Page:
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[590d] of that best man1 who has within himself the divine governing principle, not because we suppose, as Thrasymachus2 did in the case of subjects, that the slave should be governed for his own harm, but on the ground that it is better for everyone to be governed by the divine and the intelligent, preferably indwelling and his own, but in default of that imposed from without, in order that we all so far as possible may be akin and friendly because our governance and guidance are the same?” “Yes, and rightly so,” he said.

1 For the idea that it is better to be ruled by a better man Cf. Alc. I. 135 B-C, Polit. 296 B-C, Democr.fr. 75 (Diels ii.3 p. 77), Xen.Mem. i. 5. 5δουλεύοντα δὲ ταῖς τοιαύταις ἡδοναῖς ἱκετευτέον τοὺς θεοὺς δεσποτῶν ἀγαθῶν τυχεῖν, Xen.Cyr. viii. 1. 40βελτίονας εἶναι. Cf. also Laws 713 D-714 A, 627 E, Phaedo 62 D-E, and Laws 684 C. Cf. Ruskin, Queen of the Air, p. 210 (Brantwood ed., 1891): “The first duty of every man in the world is to find his true master, and, for his own good, submit to him; and to find his true inferior, and, for that inferior's good, conquer him.” Inge, Christian Ethics, p. 252: “It is ordained in the eternal constitution of things, that men of intemperate minds cannot be free.” Carlyle (apud M. Barton and O. Sitwell, Victoriana): “Surely of all the rights of man the right of the ignorant man to be guided by the wiser, to be gently or forcibly held in the true course by him, is the indisputablest.” Plato's idea is perhaps a source of Aristotle's theory of slavery, though differently expressed. Cf. Aristot.Pol. 1254 b 16 f., Newman i. pp. 109-110, 144 f., 378-379, ii. p. 107. Cf. also Polit. 309 A f., Epist. vii. 335 D, and Gomperz, Greek Thinkers, iii. p. 106.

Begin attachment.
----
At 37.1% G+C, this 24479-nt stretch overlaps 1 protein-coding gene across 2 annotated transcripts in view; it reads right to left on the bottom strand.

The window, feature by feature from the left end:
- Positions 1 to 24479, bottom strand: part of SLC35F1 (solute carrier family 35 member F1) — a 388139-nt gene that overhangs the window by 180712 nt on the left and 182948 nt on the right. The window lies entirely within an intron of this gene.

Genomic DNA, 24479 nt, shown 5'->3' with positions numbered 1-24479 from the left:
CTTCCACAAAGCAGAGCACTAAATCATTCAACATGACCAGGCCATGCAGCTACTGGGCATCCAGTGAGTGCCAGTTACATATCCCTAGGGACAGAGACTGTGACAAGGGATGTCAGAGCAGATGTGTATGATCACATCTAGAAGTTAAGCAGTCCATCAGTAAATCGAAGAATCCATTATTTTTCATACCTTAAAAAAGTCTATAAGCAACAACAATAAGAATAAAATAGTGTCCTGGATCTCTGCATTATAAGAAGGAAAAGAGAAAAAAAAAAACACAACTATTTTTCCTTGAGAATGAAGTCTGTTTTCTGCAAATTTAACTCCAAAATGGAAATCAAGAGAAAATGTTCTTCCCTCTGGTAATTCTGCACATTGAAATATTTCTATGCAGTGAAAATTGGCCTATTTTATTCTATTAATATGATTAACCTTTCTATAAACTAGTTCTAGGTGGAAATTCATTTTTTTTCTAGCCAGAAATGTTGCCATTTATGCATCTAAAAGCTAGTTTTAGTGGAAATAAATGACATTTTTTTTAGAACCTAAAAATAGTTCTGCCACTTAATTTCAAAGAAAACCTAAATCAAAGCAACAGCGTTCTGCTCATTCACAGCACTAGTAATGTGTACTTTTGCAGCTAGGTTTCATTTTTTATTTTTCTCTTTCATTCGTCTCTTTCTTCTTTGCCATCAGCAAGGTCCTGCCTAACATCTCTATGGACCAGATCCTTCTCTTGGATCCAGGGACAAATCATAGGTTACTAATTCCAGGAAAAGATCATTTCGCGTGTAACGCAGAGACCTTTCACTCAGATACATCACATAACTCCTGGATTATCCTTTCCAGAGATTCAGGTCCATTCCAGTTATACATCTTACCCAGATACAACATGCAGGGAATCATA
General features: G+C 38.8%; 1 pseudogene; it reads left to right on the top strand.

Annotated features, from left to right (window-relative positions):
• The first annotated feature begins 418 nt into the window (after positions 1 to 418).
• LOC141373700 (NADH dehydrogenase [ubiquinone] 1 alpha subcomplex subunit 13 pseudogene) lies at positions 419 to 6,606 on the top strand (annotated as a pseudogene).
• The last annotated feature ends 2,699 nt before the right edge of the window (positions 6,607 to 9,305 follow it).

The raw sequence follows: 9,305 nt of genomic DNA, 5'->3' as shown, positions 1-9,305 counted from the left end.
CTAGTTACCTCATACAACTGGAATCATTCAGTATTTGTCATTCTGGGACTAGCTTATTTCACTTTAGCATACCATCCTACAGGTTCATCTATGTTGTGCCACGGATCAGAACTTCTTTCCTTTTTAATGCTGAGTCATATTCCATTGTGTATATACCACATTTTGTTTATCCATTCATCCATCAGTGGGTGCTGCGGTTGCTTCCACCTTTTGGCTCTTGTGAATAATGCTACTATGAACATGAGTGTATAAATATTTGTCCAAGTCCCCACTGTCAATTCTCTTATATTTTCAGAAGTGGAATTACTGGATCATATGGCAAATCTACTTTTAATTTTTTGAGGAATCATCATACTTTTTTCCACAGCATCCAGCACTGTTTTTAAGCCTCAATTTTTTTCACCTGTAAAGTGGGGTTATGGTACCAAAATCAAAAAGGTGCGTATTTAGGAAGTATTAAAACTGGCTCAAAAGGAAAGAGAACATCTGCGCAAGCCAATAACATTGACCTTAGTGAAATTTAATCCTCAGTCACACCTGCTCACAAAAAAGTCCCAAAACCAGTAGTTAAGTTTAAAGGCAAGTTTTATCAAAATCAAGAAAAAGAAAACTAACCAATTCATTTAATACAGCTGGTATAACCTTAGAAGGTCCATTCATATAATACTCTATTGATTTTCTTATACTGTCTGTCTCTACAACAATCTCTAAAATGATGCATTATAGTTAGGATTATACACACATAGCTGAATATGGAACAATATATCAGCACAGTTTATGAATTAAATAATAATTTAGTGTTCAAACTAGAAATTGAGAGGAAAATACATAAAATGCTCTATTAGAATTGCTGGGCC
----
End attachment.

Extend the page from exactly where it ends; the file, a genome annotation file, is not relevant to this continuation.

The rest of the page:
2 Cf. 343 B-C.

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